The -h flag is new to me. I like it. Try adding this alias to your .bashrc file:
alias du='du -h'
I learned the -s flag for summary rather than the -c flag. Easier to remember.
Some du commands I use:
du -sh *
Summarize disk usage for directories and files in the current directory.
du -sh * | sort -n
Sort the size of the directories or files in the current directory.
-n sorts based on numerical value not alphanumeric. -rn reverse the sort order.
du -sh * | sort -n | tail -5
Show the 5 largest directories or files in the current directory.
This is just a summary of the top level files and directories in the current directory.
find . -type f | xargs -d '\n' du -sh * | sort -n | tail -5
Find the 5 largest files in the current directory.
Useful for finding unexpected huge files you were not aware of.
The -d '\n' argument to xargs tells xargs to break arguments on newlines. It avoids problems with filenames with spaces in them.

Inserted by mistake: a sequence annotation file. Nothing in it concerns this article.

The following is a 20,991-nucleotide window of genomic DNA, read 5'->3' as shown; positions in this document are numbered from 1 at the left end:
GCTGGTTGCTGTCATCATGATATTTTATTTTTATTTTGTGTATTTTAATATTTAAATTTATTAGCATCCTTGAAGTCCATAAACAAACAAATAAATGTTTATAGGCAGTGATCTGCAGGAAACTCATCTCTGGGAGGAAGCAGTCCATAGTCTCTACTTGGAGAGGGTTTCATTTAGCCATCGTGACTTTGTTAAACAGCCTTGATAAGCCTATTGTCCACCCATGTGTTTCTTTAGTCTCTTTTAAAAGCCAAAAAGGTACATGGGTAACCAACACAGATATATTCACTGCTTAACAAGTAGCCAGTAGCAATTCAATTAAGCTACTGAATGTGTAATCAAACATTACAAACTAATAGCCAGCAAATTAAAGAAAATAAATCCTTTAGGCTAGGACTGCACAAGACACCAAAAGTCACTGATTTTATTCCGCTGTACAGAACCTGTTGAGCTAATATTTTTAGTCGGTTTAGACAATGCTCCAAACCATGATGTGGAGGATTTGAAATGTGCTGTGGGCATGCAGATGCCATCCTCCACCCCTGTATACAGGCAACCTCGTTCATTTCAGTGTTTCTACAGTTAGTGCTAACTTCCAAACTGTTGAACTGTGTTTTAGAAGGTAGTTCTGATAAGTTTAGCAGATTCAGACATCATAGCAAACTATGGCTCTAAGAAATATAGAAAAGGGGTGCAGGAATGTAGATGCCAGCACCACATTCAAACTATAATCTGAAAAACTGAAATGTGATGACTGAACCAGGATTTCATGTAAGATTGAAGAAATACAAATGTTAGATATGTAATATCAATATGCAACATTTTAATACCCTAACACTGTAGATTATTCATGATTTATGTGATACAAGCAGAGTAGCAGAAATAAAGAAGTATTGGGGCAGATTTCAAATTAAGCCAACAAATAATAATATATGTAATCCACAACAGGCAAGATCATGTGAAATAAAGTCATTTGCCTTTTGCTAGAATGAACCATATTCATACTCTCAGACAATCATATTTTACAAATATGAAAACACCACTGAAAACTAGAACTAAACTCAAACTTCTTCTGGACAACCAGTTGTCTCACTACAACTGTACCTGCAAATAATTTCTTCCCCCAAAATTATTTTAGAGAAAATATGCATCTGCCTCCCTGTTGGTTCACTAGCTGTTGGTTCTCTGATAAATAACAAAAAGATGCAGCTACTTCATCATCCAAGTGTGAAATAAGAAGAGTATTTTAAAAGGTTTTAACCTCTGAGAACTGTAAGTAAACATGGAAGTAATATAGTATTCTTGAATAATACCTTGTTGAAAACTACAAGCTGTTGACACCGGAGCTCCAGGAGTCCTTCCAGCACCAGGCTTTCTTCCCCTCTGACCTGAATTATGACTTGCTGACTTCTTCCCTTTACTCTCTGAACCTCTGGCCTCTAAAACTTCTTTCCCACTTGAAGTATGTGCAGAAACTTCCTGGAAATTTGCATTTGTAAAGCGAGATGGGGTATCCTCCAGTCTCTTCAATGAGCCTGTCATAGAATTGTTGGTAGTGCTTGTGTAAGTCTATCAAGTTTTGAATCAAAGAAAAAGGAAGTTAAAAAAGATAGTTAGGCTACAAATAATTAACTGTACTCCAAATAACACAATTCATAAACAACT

du was one of the first UNIX commands I learned 45 years ago. An oldie but goodie.
Somewhat related is the history of UUNET and X11R2. I was working at Fairchild's Palo Alto Research Lab at the time, 1987, as their sysadmin. I had established a paid UUCP connection with UUNET so we could register a domain name, parfs.com. At the Usenix conference X11R2 was announced as stable reliable code after a major rewrite. Developers returning back home wanted to download the code but it was large, 50Mb or so. This was back when 2400 baud was a fast modem. UUNET announced they would have the code available for download for their customers. Lots of organizations signed up for their service so they could get the code. As I recall we had the new Trailblazer 9600 baud modems so it only took a couple of days to download the code.
X11R2 kick started UUNET what I consider the first successful commercial ISP. Lots of companies signed up and registered their first domain name after the release of X11R2.
Ah, just a stroll down memory lane...